For that reason, AFIA recently submitted comments to the U.S. Food and Drug Administration (FDA) regarding FDA’s final rule amending the procedures for substances Generally Recognized as Safe (GRAS).
FDA reopened the comment period in late 2010 to finalize the rule amending the procedures for GRAS. After 14 years of inaction on the proposed rule, this comment period was necessary to update feedback to the FDA regarding the proposed GRAS notification process. FDA’s Center for Veterinary Medicine (CVM) has only recently started to review GRAS submissions for new animal feed ingredients while the human food industry has had hundreds reviewed and allowed on the market.
“While the industry is still able to self-determine the GRAS status of a substance, it is in the best interest for all entities to work together. Finding a workable solution will ensure that the U.S. feed industry continues to be the world leader in bringing novel ingredients to market to help the animal agriculture industries safely feed the growing population,” said Leah Wilkinson, AFIA’s director of ingredients and state legislative affairs.
The U.S. feed industry has a long history of providing safe ingredients in animal feed, but recognizes the role that federal officials in the FDA-CVM and state feed control officials as part of the Association of American Feed Control Officials (AAFCO) can play in reviewing these ingredients.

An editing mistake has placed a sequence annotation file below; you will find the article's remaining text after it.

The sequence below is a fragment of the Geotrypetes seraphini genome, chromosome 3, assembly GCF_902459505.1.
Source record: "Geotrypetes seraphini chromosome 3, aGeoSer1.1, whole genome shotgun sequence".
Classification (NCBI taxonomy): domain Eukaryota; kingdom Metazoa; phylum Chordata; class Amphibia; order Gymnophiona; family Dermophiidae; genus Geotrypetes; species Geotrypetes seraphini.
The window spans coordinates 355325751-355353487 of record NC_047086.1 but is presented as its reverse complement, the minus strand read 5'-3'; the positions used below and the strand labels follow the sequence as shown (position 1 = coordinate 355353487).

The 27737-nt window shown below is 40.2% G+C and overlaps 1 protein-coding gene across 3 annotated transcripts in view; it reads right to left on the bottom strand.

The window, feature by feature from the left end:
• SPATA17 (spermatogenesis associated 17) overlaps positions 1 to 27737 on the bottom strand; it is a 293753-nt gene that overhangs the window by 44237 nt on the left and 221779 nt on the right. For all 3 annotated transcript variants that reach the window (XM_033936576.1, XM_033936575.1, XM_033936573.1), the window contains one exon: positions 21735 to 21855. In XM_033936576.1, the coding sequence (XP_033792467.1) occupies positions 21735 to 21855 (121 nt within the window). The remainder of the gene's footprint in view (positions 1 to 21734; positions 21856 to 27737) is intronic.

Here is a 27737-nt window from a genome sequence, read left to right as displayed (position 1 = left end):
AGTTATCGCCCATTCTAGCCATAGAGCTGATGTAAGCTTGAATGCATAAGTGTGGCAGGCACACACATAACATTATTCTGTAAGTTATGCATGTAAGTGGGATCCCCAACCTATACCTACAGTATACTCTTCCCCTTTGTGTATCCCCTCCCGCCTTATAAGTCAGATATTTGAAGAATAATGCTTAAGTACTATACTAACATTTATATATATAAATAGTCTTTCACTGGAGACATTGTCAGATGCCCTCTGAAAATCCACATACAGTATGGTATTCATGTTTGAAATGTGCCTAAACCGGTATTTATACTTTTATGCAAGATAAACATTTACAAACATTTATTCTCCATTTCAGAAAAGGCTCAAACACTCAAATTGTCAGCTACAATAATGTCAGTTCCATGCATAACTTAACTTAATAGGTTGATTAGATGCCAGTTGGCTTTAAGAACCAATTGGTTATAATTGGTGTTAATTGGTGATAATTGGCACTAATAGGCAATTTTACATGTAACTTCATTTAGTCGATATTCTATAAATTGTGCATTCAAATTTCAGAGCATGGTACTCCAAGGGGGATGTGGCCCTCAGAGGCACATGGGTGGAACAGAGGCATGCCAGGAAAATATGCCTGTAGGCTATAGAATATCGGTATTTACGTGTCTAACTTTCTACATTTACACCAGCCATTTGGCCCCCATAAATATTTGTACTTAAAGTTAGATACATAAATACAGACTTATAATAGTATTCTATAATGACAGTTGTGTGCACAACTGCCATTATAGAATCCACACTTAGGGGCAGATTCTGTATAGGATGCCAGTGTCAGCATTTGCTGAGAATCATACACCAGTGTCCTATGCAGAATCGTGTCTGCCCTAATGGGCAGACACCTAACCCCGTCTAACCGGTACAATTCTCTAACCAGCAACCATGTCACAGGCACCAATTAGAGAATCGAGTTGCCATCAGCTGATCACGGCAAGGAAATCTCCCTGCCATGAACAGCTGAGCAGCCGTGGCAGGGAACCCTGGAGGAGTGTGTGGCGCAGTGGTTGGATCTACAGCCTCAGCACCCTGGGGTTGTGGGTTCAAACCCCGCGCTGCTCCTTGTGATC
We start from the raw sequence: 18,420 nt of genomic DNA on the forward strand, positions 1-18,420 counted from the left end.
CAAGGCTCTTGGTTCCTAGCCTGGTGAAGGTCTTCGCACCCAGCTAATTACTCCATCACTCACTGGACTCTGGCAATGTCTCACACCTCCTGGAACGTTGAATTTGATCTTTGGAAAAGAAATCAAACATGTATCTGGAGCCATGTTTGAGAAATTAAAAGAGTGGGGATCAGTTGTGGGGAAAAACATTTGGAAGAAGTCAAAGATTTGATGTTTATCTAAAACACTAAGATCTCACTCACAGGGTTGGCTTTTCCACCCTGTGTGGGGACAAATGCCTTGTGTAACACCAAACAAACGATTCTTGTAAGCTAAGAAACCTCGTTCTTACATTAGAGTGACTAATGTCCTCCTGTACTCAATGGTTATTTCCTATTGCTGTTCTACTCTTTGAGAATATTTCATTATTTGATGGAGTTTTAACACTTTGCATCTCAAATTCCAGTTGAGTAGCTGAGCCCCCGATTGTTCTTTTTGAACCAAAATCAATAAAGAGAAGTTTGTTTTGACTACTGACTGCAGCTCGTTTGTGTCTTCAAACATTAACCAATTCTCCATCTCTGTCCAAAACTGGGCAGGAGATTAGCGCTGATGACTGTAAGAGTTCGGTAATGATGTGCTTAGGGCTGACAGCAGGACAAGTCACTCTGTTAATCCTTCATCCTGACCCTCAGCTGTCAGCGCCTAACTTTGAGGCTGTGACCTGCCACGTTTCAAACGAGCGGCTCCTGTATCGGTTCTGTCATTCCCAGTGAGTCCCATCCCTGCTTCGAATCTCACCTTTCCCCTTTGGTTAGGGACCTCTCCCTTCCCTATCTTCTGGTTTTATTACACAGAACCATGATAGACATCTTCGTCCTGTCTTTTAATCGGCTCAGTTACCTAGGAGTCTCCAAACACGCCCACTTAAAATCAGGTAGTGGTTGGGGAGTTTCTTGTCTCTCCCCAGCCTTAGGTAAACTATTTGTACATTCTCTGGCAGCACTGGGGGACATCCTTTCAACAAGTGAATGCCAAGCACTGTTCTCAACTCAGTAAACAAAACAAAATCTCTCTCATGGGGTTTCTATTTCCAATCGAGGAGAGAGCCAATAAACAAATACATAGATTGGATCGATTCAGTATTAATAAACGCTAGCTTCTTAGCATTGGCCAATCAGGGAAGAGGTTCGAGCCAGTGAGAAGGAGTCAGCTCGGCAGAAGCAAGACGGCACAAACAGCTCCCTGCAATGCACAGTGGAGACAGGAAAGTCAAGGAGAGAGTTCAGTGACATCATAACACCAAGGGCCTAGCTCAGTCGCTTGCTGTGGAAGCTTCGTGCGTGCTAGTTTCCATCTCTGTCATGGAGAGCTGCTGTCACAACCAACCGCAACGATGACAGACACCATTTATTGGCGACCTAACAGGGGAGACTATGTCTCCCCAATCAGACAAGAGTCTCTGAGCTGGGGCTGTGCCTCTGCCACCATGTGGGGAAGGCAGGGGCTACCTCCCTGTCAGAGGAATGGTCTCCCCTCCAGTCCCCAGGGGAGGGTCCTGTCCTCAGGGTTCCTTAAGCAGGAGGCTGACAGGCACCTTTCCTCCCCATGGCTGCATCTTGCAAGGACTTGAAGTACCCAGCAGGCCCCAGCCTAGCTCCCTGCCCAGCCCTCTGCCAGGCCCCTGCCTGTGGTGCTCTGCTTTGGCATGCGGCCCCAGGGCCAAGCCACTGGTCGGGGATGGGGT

CVM has stated during several public forums that proof of utility (i.e., functionality) of an ingredient must be published. AFIA believes that an absolute requirement for proof and publication of utility is inappropriate and unnecessary. Although AFIA understands that an intended use must be described and supported in the notice, the pivotal issue is whether the ingredient is safe to feed to animals at the intended level. Both industry and CVM resources could be better used demonstrating the safety of the intended use of the substance with a focus on establishing the worst-case exposure and relating it to available safety information in order to establish a margin of safety. As it stands, the requirement for and public documentation of the utility of an ingredient will predictably stifle innovation in the feed ingredient industry.
AFIA also believes that CVM should accept safety data extrapolated from other species, instead of requiring separate tests for each species. “The additional cost and time alone will deter companies from pursuing new feed ingredients or more efficient ways to produce existing feed ingredients regardless of the well-established safety of these ingredients. CVM should recognize that good scientific procedures can prevail to allow the use of other data or information in the available literature to extrapolate the safety data from one species to another,” stated Wilkinson.
In the third main issue commented upon, AFIA believes that GRAS-notified substances reviewed by FDA without objection need to be listed in the AAFCO Official Publication. Without a listing in the Official Publication, most states will not allow these ingredients to be used.
AFIA said it strongly encourages CVM to work with AAFCO and industry to create a new section in the AAFCO Official Publication for GRAS-notified substances that were reviewed by CVM and found to present a sufficient basis for a GRAS conclusion.